Jerry Remy, announcer for NESN and the Boston Red Sox, has a local chain of Tcotchkes-style restaurants. This bit of trivia – the existence of the chain and the importance of its owner – lives in a weird limbo between “apropos” and “boring,” depending on the audience. People who live in Boston need hear nothing further than the restaurant’s name before instantly knowing every item on the menu and the decor. People who don’t live in the New England area will nod politely – oh, a sportscaster owns a restaurant; how unlikely – and forget the man’s name once the story ends.
Anyhow, there’s one in Logan Airport right next to the Airtran terminal. It used to be a Legal Seafood and it’s about six months from becoming a Johnny Rocket’s. Every space in an airport that’s zoned commercial oscillates between just having been or just about to be a Johnny Rocket’s, depending on the Dow Jones Industrial Average and the airport’s proximity to Chicago. I ordered a hot dog with a Caesar salad (because that makes it okay); I got a 3/4-pound beef log drizzled with cheese, relish, and onions. And the side salad. “That’s a big dick,” said the 50-something man behind me, “I mean, a big dog.” If his stories were to be believed, he was on his way to his third wedding, this time to a 70-year-old woman for money; if not, he was really bad at delivering a joke.
The Departures screen had said my flight was pushed back 30 minutes when I entered Jerry Remy’s Sports Bar and Grille; when I exited, it had changed its mind. I have never seen this happen. I have never seen a plane arrive earlier than announced, especially when it had already been posted late. The takeoff window shrank from 60 minutes to 25 minutes, and I had yet to pass through security, and my pre-printed boarding pass reminded me, in its smug little Helvetica, that the plane shut its doors 10 minutes before departure. Trying not to fume, I slipped into the security line, emptying my pockets of metal and slipping off my shoes.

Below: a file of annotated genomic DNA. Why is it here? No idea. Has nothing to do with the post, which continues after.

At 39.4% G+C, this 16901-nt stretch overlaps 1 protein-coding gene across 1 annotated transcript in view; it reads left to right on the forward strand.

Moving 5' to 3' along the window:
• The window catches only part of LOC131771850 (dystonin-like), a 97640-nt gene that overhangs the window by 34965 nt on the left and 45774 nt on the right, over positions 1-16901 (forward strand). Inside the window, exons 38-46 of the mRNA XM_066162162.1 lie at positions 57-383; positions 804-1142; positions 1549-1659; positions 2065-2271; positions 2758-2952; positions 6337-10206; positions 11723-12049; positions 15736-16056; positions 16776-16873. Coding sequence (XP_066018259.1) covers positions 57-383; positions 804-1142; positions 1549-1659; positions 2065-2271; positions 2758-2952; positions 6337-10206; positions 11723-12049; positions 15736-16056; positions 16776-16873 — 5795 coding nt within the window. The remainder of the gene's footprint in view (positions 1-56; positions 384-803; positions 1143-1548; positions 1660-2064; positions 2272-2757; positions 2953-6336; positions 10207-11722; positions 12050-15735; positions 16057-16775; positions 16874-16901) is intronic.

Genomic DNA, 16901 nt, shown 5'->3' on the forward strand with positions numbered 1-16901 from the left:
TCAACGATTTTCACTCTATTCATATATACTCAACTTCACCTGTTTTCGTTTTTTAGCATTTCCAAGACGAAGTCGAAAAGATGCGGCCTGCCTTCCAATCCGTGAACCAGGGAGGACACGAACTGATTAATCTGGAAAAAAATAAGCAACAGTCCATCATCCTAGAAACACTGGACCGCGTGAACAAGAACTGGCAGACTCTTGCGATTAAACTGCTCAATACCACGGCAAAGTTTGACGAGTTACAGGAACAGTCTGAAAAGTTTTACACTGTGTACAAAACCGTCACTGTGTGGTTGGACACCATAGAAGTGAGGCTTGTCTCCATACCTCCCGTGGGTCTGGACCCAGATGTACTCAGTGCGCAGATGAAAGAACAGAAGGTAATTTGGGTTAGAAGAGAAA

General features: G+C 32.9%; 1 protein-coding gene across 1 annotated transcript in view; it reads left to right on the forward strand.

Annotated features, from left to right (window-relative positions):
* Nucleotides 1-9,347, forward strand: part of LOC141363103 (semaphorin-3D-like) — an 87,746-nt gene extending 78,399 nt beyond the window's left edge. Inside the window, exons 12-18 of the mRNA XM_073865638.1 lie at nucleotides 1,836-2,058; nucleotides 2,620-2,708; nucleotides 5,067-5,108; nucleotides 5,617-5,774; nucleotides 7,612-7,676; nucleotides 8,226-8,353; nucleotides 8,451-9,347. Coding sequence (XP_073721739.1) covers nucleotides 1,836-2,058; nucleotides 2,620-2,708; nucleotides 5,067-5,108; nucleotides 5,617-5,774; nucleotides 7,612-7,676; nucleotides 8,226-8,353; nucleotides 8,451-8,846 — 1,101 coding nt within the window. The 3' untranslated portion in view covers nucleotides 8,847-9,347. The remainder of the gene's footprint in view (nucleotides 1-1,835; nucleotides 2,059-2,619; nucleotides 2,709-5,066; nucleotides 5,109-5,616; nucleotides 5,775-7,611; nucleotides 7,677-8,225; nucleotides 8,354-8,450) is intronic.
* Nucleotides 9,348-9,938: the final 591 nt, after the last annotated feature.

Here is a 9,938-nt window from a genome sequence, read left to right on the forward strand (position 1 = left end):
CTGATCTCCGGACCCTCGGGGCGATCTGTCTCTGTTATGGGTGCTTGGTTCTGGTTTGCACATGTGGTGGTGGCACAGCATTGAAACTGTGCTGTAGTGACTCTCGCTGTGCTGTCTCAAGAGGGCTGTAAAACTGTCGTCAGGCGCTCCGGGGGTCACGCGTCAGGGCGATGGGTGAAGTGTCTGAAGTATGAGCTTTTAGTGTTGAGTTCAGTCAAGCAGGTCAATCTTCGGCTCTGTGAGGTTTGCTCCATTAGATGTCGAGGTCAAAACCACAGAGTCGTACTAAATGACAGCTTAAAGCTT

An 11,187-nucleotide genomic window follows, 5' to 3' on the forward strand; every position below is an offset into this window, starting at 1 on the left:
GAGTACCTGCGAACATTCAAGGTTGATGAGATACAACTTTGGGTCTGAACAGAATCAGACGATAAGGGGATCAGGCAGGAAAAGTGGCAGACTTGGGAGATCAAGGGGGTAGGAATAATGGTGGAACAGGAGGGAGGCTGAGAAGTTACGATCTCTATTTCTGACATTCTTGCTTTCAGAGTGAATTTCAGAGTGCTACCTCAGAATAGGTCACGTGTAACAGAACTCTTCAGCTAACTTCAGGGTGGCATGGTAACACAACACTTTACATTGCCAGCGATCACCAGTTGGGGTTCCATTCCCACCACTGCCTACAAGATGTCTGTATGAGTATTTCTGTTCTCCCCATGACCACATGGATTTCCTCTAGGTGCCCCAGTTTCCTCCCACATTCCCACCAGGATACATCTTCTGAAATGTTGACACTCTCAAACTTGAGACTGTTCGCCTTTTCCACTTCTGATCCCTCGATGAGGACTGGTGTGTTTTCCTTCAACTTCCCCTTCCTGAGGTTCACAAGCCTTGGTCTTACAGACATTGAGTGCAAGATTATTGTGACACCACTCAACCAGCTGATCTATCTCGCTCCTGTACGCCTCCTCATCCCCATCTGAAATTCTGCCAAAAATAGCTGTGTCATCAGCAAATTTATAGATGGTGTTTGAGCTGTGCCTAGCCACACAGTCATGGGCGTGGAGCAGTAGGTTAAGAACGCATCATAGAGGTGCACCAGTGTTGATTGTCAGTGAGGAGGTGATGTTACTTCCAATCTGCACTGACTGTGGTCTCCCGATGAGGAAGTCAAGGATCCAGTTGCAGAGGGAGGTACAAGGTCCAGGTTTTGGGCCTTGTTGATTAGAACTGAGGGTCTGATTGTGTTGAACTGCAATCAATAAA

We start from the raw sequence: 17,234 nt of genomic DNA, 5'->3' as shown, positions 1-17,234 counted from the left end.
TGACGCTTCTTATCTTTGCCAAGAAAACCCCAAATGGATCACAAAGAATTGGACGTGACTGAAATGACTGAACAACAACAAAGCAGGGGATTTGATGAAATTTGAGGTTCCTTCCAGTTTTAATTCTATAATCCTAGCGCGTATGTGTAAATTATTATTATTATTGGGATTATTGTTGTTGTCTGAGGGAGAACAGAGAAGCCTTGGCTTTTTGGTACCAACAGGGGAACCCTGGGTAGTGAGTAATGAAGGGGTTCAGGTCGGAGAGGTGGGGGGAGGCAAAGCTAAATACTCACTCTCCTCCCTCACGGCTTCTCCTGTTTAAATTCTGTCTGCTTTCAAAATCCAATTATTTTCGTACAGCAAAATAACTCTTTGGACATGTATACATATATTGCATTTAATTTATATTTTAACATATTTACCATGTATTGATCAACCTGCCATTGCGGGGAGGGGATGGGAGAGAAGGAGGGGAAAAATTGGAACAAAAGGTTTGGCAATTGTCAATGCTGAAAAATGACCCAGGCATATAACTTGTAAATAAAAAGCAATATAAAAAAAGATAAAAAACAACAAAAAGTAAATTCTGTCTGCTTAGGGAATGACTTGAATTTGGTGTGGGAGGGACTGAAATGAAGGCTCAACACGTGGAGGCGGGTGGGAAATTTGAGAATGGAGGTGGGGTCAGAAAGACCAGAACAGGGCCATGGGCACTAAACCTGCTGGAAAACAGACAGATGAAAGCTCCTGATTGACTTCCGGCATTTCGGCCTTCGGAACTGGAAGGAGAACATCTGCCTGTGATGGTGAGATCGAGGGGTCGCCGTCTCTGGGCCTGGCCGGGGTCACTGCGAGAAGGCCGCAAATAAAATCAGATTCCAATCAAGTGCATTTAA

“Put your shoes flat on the belt!”, a guard would announce from time to time. “Only things that go in the bins are laptops and loose items. Jackets, bags, shoes – flat on the belt.”
Ten minutes before departure, I stepped up to the X-ray machine. I walked through. It beeped. “Do you have anyth–”, the guard asked. “My belt,” I said, backing up and whipping it off like Jet Li vs. Billy Chow (watch all the way to the end).
Passing security, I scooped up my wallet, cell phone, ring, loose change, belt, boarding pass, messenger bag, jacket and backpack and began padding down the halls of the Airtran terminal at a decent clip. I made it about one hundred feet before I realized how comfortable the ground felt. Turning, I made it as far as a 65-year-old TSA screener, his Orville Redenbacher hair fringing his face like a halo. Had I been charging the security gate at a full sprint, screaming “Surely the Party of God will be triumphant!“, he might have tripped me. Maybe. “Are you trying to get out?”, he asked.
“I left my shoes there.”
“Just go get the man in the blue shirt,” he said, blue being the TSA uniform. “He’s the supervisor.”
I flagged the man in the blue shirt down. “I left my shoes on the belt! Brown? Size 13?”
Fortunately, I was the only person to have made that mistake (that hour), so security quickly reunited me with my shoes. I made it to my gate, discovering that my flight had been pushed 30 minutes back.
The next morning, waking up in the family homestead in Maryland, my father suggested we take the dog for a walk. As I put my shoes on – Merona, Target’s in-house brand; brown, leather, worn but sturdy – I noticed an unfamiliar notch in one of the soles. Curious, I turned the shoe over. A ragged slit had been torn in the entire sole from left to right, cutting all the way through the rubber to the very base of the shoe. This wasn’t just a hole in the bottom. This was a rough horizontal line that had cut clean through the sole of the shoe and stopped at the leather. The right shoe had been thinking about snitching; the left shoe had made an example of it.
Am I saying that the TSA, in the twenty seconds that I left my shoes unattended, shredded one of them with a government-issue razor blade? No, but I’ll imply it with all my might.
I don’t spend a lot of time staring at the bottom of my feet, but I would have noticed a tear that size when I put them on in the morning. The only time they were out of my control the entire day was when I put them on a conveyor belt (“flat on the belt! the only things that go in bins are laptops …”) and forgot them. And if I hadn’t thrown these shoes in a closet in Maryland, I’d post a picture to show you. This isn’t a puncture; this isn’t a hole that worried itself wide. This is an even cut that runs between the tarsus and the metatarsals, deep and ragged. My shoes bear the scars of malice aforethought.
By an odd coincidence, these are the second pair of Target shoes to disintegrate catastrophically in 15 months. Am I wrong in suspecting a conspiracy? No. I’m never wrong. Especially not about conspiracies.